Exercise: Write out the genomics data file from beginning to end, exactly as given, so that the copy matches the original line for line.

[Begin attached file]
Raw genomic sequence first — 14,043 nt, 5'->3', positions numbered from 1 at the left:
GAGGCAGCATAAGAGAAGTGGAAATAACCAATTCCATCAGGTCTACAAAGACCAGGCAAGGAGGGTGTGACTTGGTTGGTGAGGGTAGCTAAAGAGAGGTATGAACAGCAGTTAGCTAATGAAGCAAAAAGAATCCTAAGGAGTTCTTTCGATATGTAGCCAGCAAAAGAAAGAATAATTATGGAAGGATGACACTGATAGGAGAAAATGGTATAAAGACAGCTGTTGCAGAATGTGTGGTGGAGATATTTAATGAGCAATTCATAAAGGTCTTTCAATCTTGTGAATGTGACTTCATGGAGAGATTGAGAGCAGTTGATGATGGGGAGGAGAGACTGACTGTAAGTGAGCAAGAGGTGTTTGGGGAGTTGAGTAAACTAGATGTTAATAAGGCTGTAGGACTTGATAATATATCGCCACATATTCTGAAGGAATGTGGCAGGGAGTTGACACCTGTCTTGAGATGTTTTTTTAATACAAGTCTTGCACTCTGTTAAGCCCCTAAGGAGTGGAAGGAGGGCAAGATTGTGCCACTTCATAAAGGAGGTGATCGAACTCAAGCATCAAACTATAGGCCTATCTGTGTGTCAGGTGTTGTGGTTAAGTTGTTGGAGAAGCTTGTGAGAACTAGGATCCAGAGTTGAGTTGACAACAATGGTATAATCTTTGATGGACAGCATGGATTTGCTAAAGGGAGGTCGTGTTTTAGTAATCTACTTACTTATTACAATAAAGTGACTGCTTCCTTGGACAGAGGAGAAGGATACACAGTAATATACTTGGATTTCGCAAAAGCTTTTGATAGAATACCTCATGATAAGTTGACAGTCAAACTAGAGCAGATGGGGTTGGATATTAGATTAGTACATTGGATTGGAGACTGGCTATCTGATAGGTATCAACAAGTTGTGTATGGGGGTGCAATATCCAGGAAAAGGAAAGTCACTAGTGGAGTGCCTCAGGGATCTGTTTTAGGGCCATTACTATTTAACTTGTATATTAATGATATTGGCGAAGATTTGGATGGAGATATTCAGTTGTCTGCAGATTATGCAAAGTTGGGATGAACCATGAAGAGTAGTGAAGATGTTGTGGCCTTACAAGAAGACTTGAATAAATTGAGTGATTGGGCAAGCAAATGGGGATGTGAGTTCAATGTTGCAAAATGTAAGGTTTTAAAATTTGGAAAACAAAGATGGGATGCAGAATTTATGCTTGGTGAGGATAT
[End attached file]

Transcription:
Raw genomic sequence first — 14,043 nt, 5'->3', positions numbered from 1 at the left:
GAGGCAGCATAAGAGAAGTGGAAATAACCAATTCCATCAGGTCTACAAAGACCAGGCAAGGAGGGTGTGACTTGGTTGGTGAGGGTAGCTAAAGAGAGGTATGAACAGCAGTTAGCTAATGAAGCAAAAAGAATCCTAAGGAGTTCTTTCGATATGTAGCCAGCAAAAGAAAGAATAATTATGGAAGGATGACACTGATAGGAGAAAATGGTATAAAGACAGCTGTTGCAGAATGTGTGGTGGAGATATTTAATGAGCAATTCATAAAGGTCTTTCAATCTTGTGAATGTGACTTCATGGAGAGATTGAGAGCAGTTGATGATGGGGAGGAGAGACTGACTGTAAGTGAGCAAGAGGTGTTTGGGGAGTTGAGTAAACTAGATGTTAATAAGGCTGTAGGACTTGATAATATATCGCCACATATTCTGAAGGAATGTGGCAGGGAGTTGACACCTGTCTTGAGATGTTTTTTTAATACAAGTCTTGCACTCTGTTAAGCCCCTAAGGAGTGGAAGGAGGGCAAGATTGTGCCACTTCATAAAGGAGGTGATCGAACTCAAGCATCAAACTATAGGCCTATCTGTGTGTCAGGTGTTGTGGTTAAGTTGTTGGAGAAGCTTGTGAGAACTAGGATCCAGAGTTGAGTTGACAACAATGGTATAATCTTTGATGGACAGCATGGATTTGCTAAAGGGAGGTCGTGTTTTAGTAATCTACTTACTTATTACAATAAAGTGACTGCTTCCTTGGACAGAGGAGAAGGATACACAGTAATATACTTGGATTTCGCAAAAGCTTTTGATAGAATACCTCATGATAAGTTGACAGTCAAACTAGAGCAGATGGGGTTGGATATTAGATTAGTACATTGGATTGGAGACTGGCTATCTGATAGGTATCAACAAGTTGTGTATGGGGGTGCAATATCCAGGAAAAGGAAAGTCACTAGTGGAGTGCCTCAGGGATCTGTTTTAGGGCCATTACTATTTAACTTGTATATTAATGATATTGGCGAAGATTTGGATGGAGATATTCAGTTGTCTGCAGATTATGCAAAGTTGGGATGAACCATGAAGAGTAGTGAAGATGTTGTGGCCTTACAAGAAGACTTGAATAAATTGAGTGATTGGGCAAGCAAATGGGGATGTGAGTTCAATGTTGCAAAATGTAAGGTTTTAAAATTTGGAAAACAAAGATGGGATGCAGAATTTATGCTTGGTGAGGATAT